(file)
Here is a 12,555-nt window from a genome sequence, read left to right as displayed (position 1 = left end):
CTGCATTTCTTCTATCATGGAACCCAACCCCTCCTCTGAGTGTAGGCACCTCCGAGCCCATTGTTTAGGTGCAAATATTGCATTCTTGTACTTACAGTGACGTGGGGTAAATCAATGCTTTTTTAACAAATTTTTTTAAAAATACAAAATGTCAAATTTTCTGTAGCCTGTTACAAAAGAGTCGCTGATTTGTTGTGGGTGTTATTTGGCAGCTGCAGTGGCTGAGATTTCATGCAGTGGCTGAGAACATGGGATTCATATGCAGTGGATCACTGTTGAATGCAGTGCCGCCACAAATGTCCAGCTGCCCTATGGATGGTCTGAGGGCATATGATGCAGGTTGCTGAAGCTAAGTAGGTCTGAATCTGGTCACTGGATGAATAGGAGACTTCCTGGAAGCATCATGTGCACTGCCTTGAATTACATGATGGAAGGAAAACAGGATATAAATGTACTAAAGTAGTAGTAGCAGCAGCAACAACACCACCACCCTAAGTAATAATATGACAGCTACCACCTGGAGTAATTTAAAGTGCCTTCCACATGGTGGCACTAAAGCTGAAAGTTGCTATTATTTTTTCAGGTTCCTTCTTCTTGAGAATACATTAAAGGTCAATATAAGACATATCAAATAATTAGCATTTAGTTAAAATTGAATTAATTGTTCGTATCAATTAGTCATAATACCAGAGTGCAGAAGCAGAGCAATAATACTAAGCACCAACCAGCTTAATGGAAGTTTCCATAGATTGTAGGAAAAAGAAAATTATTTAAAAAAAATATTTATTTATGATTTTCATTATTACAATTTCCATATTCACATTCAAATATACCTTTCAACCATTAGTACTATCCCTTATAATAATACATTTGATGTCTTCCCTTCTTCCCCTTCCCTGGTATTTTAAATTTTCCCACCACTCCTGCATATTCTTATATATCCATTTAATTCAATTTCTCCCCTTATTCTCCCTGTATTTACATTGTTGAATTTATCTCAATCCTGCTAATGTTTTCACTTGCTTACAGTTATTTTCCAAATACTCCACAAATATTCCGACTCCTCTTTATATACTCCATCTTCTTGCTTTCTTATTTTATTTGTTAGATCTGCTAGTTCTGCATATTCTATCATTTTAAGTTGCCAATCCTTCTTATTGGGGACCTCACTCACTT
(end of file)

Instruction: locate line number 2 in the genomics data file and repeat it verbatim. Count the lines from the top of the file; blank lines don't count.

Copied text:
CTGCATTTCTTCTATCATGGAACCCAACCCCTCCTCTGAGTGTAGGCACCTCCGAGCCCATTGTTTAGGTGCAAATATTGCATTCTTGTACTTACAGTGACGTGGGGTAAATCAATGCTTTTTTAACAAATTTTTTTAAAAATACAAAATGTCAAATTTTCTGTAGCCTGTTACAAAAGAGTCGCTGATTTGTTGTGGGTGTTATTTGGCAGCTGCAGTGGCTGAGATTTCATGCAGTGGCTGAGAACATGGGATTCATATGCAGTGGATCACTGTTGAATGCAGTGCCGCCACAAATGTCCAGCTGCCCTATGGATGGTCTGAGGGCATATGATGCAGGTTGCTGAAGCTAAGTAGGTCTGAATCTGGTCACTGGATGAATAGGAGACTTCCTGGAAGCATCATGTGCACTGCCTTGAATTACATGATGGAAGGAAAACAGGATATAAATGTACTAAAGTAGTAGTAGCAGCAGCAACAACACCACCACCCTAAGTAATAATATGACAGCTACCACCTGGAGTAATTTAAAGTGCCTTCCACATGGTGGCACTAAAGCTGAAAGTTGCTATTATTTTTTCAGGTTCCTTCTTCTTGAGAATACATTAAAGGTCAATATAAGACATATCAAATAATTAGCATTTAGTTAAAATTGAATTAATTGTTCGTATCAATTAGTCATAATACCAGAGTGCAGAAGCAGAGCAATAATACTAAGCACCAACCAGCTTAATGGAAGTTTCCATAGATTGTAGGAAAAAGAAAATTATTTAAAAAAAATATTTATTTATGATTTTCATTATTACAATTTCCATATTCACATTCAAATATACCTTTCAACCATTAGTACTATCCCTTATAATAATACATTTGATGTCTTCCCTTCTTCCCCTTCCCTGGTATTTTAAATTTTCCCACCACTCCTGCATATTCTTATATATCCATTTAATTCAATTTCTCCCCTTATTCTCCCTGTATTTACATTGTTGAATTTATCTCAATCCTGCTAATGTTTTCACTTGCTTACAGTTATTTTCCAAATACTCCACAAATATTCCGACTCCTCTTTATATACTCCATCTTCTTGCTTTCTTATTTTATTTGTTAGATCTGCTAGTTCTGCATATTCTATCATTTTAAGTTGCCAATCCTTCTTATTGGGGACCTCACTCACTT